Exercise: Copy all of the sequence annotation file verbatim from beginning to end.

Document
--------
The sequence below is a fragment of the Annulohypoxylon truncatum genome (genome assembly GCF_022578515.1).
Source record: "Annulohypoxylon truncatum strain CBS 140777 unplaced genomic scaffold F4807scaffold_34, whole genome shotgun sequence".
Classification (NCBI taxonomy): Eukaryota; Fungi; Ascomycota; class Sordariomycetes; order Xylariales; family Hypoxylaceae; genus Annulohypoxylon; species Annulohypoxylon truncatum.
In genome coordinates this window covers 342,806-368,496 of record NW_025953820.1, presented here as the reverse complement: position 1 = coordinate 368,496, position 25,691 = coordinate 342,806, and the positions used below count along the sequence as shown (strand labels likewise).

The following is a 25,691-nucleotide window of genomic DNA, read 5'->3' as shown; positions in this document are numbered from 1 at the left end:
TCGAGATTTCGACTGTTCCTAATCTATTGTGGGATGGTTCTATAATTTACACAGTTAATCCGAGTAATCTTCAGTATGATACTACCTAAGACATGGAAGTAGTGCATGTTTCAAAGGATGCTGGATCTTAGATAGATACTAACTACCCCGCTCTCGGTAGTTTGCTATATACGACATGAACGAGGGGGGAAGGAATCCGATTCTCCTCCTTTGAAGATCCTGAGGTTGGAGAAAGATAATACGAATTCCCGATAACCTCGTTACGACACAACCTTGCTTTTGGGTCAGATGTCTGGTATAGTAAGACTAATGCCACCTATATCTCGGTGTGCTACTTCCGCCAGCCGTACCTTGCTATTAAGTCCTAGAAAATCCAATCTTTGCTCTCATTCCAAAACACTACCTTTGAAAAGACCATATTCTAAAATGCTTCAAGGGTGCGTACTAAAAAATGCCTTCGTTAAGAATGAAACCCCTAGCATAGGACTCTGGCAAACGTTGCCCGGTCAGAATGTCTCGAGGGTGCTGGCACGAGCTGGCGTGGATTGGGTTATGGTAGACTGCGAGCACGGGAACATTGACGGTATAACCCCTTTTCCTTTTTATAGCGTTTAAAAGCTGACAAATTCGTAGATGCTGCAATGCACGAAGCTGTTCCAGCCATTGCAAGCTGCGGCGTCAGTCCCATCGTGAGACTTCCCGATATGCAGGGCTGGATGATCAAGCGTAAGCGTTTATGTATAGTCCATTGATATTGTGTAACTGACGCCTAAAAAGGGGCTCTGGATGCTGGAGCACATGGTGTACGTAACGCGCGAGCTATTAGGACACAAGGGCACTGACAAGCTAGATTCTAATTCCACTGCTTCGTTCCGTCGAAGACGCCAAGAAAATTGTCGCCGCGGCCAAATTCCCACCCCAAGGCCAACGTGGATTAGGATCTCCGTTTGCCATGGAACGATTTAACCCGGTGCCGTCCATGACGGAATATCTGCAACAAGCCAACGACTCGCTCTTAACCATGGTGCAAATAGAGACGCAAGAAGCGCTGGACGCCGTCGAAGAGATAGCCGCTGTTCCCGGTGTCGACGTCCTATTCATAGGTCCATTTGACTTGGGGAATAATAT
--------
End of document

The sequence below is a fragment of the Annulohypoxylon truncatum genome (genome assembly GCF_022578515.1).
Source record: "Annulohypoxylon truncatum strain CBS 140777 unplaced genomic scaffold F4807scaffold_34, whole genome shotgun sequence".
Classification (NCBI taxonomy): Eukaryota; Fungi; Ascomycota; class Sordariomycetes; order Xylariales; family Hypoxylaceae; genus Annulohypoxylon; species Annulohypoxylon truncatum.
In genome coordinates this window covers 342,806-368,496 of record NW_025953820.1, presented here as the reverse complement: position 1 = coordinate 368,496, position 25,691 = coordinate 342,806, and the positions used below count along the sequence as shown (strand labels likewise).

The following is a 25,691-nucleotide window of genomic DNA, read 5'->3' as shown; positions in this document are numbered from 1 at the left end:
TCGAGATTTCGACTGTTCCTAATCTATTGTGGGATGGTTCTATAATTTACACAGTTAATCCGAGTAATCTTCAGTATGATACTACCTAAGACATGGAAGTAGTGCATGTTTCAAAGGATGCTGGATCTTAGATAGATACTAACTACCCCGCTCTCGGTAGTTTGCTATATACGACATGAACGAGGGGGGAAGGAATCCGATTCTCCTCCTTTGAAGATCCTGAGGTTGGAGAAAGATAATACGAATTCCCGATAACCTCGTTACGACACAACCTTGCTTTTGGGTCAGATGTCTGGTATAGTAAGACTAATGCCACCTATATCTCGGTGTGCTACTTCCGCCAGCCGTACCTTGCTATTAAGTCCTAGAAAATCCAATCTTTGCTCTCATTCCAAAACACTACCTTTGAAAAGACCATATTCTAAAATGCTTCAAGGGTGCGTACTAAAAAATGCCTTCGTTAAGAATGAAACCCCTAGCATAGGACTCTGGCAAACGTTGCCCGGTCAGAATGTCTCGAGGGTGCTGGCACGAGCTGGCGTGGATTGGGTTATGGTAGACTGCGAGCACGGGAACATTGACGGTATAACCCCTTTTCCTTTTTATAGCGTTTAAAAGCTGACAAATTCGTAGATGCTGCAATGCACGAAGCTGTTCCAGCCATTGCAAGCTGCGGCGTCAGTCCCATCGTGAGACTTCCCGATATGCAGGGCTGGATGATCAAGCGTAAGCGTTTATGTATAGTCCATTGATATTGTGTAACTGACGCCTAAAAAGGGGCTCTGGATGCTGGAGCACATGGTGTACGTAACGCGCGAGCTATTAGGACACAAGGGCACTGACAAGCTAGATTCTAATTCCACTGCTTCGTTCCGTCGAAGACGCCAAGAAAATTGTCGCCGCGGCCAAATTCCCACCCCAAGGCCAACGTGGATTAGGATCTCCGTTTGCCATGGAACGATTTAACCCGGTGCCGTCCATGACGGAATATCTGCAACAAGCCAACGACTCGCTCTTAACCATGGTGCAAATAGAGACGCAAGAAGCGCTGGACGCCGTCGAAGAGATAGCCGCTGTTCCCGGTGTCGACGTCCTATTCATAGGTCCATTTGACTTGGGGAATAATAT